This article is within the scope of WikiProject Organized crime, a collaborative effort to improve the coverage of Organized crime on Wikipedia. If you would like to participate, please visit the project page, where you can join the discussion and see a list of open tasks.
The version of the film I've seen on US cable, although uncut, contains disclaimers before the end credits stating that the New York youth correctional authorities and the Manhattan district attorney's office deny that the events in the film took place, also that Carcaterra stands by his story. Ellsworth 23:59, 8 January 2007 (UTC)
Apparently this cable disclaimers are used elsewhere in the world - I saw the film on Dutch TV while visiting Amsterdam. Ellsworth 00:10, 19 June 2007 (UTC)
I own the film on VHS and it includes the disclaimers as well. Thief12 (talk) 01:53, 5 May 2008 (UTC)
I changed the year of the 2nd half of film back to 1981. In the bar scene, immediately before killing Nokes, John and Tommy overhear two businessmen talking about Reagan administration policies. Ellsworth 19:48, 20 June 2007 (UTC)
The year is also clearly shown on the screen as the second half starts. Thief12 (talk) 01:53, 5 May 2008 (UTC)
Shouldn't the article mention that the story was all lies? (22.214.171.124 (talk) 13:45, 6 December 2015 (UTC))
I don't know if it's been decisively shown the book was "all lies," but there was certainly a great deal of controversy around its veracity, and that controversy reignited when the movie was released. So, yes, this needs to be discussed in the entry. Jimbonator (talk) 20:45, 30 August 2016 (UTC)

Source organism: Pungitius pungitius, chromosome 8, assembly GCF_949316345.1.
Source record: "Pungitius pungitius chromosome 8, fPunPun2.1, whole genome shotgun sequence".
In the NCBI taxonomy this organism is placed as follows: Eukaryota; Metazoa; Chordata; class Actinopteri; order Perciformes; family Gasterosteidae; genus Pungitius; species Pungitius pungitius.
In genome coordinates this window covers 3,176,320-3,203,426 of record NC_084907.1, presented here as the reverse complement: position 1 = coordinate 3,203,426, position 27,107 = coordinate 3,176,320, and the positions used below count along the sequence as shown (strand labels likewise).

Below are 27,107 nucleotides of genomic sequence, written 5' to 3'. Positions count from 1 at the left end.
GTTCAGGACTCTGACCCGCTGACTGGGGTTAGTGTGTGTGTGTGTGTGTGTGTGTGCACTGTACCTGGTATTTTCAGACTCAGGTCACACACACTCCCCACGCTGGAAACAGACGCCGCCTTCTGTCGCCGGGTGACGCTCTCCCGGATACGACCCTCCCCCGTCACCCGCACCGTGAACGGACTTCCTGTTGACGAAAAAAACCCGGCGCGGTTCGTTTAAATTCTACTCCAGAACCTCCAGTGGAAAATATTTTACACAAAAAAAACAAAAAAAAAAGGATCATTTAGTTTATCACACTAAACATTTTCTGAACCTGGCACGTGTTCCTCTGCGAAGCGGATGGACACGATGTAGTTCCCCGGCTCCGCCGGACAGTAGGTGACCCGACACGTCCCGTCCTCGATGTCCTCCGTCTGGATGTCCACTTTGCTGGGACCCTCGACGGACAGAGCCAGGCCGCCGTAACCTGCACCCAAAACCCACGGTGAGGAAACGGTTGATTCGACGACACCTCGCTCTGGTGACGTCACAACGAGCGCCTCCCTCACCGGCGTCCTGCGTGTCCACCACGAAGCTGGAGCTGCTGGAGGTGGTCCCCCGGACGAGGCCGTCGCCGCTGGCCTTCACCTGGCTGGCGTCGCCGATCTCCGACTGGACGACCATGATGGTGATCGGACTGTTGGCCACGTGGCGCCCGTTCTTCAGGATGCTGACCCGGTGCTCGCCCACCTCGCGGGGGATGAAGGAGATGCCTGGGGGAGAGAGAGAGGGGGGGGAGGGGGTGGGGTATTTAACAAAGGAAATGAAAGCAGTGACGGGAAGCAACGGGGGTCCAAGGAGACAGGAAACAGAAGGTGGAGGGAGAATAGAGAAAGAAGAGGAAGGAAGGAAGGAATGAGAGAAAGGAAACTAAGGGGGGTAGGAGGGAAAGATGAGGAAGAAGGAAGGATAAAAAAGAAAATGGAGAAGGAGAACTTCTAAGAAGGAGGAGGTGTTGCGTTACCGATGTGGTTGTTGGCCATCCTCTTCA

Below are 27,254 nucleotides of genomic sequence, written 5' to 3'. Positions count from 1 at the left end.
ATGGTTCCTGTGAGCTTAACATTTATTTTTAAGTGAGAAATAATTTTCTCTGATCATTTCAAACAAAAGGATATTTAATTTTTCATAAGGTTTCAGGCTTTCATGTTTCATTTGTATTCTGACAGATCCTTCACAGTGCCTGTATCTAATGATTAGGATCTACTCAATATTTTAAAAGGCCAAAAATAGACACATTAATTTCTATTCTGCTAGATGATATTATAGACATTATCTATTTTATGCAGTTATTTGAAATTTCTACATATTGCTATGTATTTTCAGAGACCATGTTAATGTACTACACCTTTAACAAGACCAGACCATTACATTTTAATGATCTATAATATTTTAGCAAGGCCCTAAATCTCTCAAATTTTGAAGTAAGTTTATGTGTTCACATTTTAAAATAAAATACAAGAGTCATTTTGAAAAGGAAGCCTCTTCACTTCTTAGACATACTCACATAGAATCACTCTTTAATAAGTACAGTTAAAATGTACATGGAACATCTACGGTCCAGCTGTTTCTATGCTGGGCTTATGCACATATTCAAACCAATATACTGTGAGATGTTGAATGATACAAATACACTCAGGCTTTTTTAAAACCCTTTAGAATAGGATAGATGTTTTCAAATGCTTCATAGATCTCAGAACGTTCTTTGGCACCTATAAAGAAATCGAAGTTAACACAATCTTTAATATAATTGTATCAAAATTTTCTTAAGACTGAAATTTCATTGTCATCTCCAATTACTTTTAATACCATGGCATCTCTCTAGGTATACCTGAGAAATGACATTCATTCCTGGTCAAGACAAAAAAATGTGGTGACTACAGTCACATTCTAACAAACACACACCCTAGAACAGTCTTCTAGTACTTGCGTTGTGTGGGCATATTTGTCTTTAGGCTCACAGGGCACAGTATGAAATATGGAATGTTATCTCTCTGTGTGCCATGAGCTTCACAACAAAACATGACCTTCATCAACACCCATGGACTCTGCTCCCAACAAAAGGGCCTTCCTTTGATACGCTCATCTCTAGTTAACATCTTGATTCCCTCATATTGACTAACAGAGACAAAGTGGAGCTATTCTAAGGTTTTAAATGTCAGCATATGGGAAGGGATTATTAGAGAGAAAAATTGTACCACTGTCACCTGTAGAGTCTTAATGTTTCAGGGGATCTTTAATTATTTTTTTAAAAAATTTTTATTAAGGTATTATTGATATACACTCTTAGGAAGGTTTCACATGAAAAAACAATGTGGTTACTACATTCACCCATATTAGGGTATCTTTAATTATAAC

Well, the more I'm reading about it, the more stuff like this comes up http://www.nydailynews.com/pretenda-lorenzo-carcaterra-claims-film-autobiographical-fact-based-truths-dull-childhood-article-1.737480 - which eventually makes saying "there was controversy around its veracity" just seem silly. I would read further, but there seems no need - the newspaper reports have convinced me "all lies" is pretty much obviously what it accounts to. People are understandably fooled by the book publisher putting "Non-fiction" on it and raking in the money, and irresponsible comments from the movie director like, who cares if it's true or not. One of these newspapers noted that the writer of the fake Howard Hughes biography went to jail for 15 years for fraud. Times have changed! I hope these people have their "Oprah moment" when they realize that a position of not caring whether things are fact or fiction - particularly things sold as fact - just doesn't cut it.
Interestingly, in the movie in the courtroom, truth or lie doesn't matter - at least, lying in court is weighed against punishing the abusive guards etc - some of these same issues. I'm not sure if there's noble dimension to calling the book/film a true story though. It's just a money-making scam and con game. Which seems to have worked. 126.96.36.199 (talk) 07:53, 19 April 2017 (UTC)